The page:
I enjoyed this contrasting theme when it was mixed with the struggles of Dalton and Booth. It captured the duality of the Hollywood experience, with all the struggles and successes people can experience. Tarantino blends all these subplots together so seamlessly, and he still is able to work in the underlying Charles Manson dynamic. This was the area of the film that worried me prior to watching in terms of how it would be handled. But without going into spoilers, I loved what he did with this aspect of the story and how he was able to use it to subtly cast this looming dread over the entire film. It created curiosity and intrigue as to what direction Tarantino would take it because you can never be sure which way he will go, which naturally kept my interest high throughout.
As for the cast, as you would expect everyone was awesome. DiCaprio was world-class and simple amazing in this multi-role performance. It wasn’t as flashy as some of his past performances. But what he pulled off in this movie was nothing short of incredible. His character is coming to grips with a change in his career, this comes with many outbursts and DiCaprio hit his emotional ques with both sincere and comical results. He captured each persona the story required from him with ease. And watching him flow between a range of emotional responses within single scenes, shows why he is one of the best in the business.
Brad Pitt was fantastic as well. Aside from his pinpoint timing and authentic chemistry with DiCaprio to sell their dynamic. He embodies the role of stuntman realistically and he commences to deliver a character that you can’t help but like despite having a clouded past. He’s rough around the edges, and highly capable in his field. He’s also confident, but not arrogant, and Pitt conveys all of this with the skill you would expect from him. He also gives this character a genuine charm and a sense-of-humor that felt extremely natural. The overall comedic beats of this film are nicely timed, primarily because DiCaprio and Pitt landed Tarantino’s snarky humor flawlessly.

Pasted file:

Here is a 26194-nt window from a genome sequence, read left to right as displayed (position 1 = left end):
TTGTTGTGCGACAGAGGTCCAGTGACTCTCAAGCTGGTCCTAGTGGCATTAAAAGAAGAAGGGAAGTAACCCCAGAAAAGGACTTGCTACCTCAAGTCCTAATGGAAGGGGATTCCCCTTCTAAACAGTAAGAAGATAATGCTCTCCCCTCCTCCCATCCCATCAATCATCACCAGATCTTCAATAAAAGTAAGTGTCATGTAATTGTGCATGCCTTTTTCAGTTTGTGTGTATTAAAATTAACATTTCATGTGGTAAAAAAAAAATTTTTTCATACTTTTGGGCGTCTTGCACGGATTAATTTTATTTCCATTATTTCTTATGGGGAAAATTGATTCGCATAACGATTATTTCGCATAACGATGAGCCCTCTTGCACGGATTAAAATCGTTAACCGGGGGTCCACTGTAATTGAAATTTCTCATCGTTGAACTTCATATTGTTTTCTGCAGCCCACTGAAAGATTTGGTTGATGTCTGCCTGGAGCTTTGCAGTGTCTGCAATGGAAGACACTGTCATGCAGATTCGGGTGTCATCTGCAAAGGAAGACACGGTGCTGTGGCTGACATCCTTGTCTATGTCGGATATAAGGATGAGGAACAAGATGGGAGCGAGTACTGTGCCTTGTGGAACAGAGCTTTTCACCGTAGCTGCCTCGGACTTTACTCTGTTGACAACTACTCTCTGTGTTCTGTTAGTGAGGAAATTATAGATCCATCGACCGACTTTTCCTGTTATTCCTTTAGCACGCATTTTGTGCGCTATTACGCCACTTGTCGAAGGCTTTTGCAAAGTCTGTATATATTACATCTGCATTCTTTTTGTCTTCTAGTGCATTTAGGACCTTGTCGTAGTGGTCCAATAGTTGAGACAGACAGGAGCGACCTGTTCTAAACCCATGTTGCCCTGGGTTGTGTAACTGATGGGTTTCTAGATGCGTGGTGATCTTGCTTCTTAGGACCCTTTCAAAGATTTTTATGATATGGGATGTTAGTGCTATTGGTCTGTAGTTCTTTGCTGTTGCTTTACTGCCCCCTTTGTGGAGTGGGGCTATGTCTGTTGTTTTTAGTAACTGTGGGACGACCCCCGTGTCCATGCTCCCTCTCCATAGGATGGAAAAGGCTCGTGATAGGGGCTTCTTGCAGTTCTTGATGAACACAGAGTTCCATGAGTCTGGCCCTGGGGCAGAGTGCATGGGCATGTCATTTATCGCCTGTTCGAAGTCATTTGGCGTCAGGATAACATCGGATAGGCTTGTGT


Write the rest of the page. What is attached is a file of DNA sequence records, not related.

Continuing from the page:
Margot Robbie as Sharon Tate was excellent. She captured that charismatic innocence of the Hollywood star still on the rise. The energy would pick up every time she was onscreen simply from her warmhearted personality, the visual passion for she had for life, for making movies, and Robbie brought this role all it needed. In addition to the lead trio was a collection of familiar faces that all come in and make the most of their screen time. Tarantino often uses the same performers in his movies and in this one it was fun to routinely see people pop up in various characters. Will each of them leaving their small imprint on the story. I don’t want to get too close to spoiler territory so I will leave it at that. This was a beautifully crafted film that doesn’t just tell a story, it creates an atmosphere and a moody vibe. Tarantino’s passion for this era in Hollywood shined bright and while it does run a little long, the progression does build the characters, so it wasn’t too much of a hindrance.
One thought on ““Once Upon a Time… In Hollywood” – Review (Tarantino’s Ballad to the Golden Era)”
i love margotte act and person from the movie Once Upon a Time in Hollywood (2019)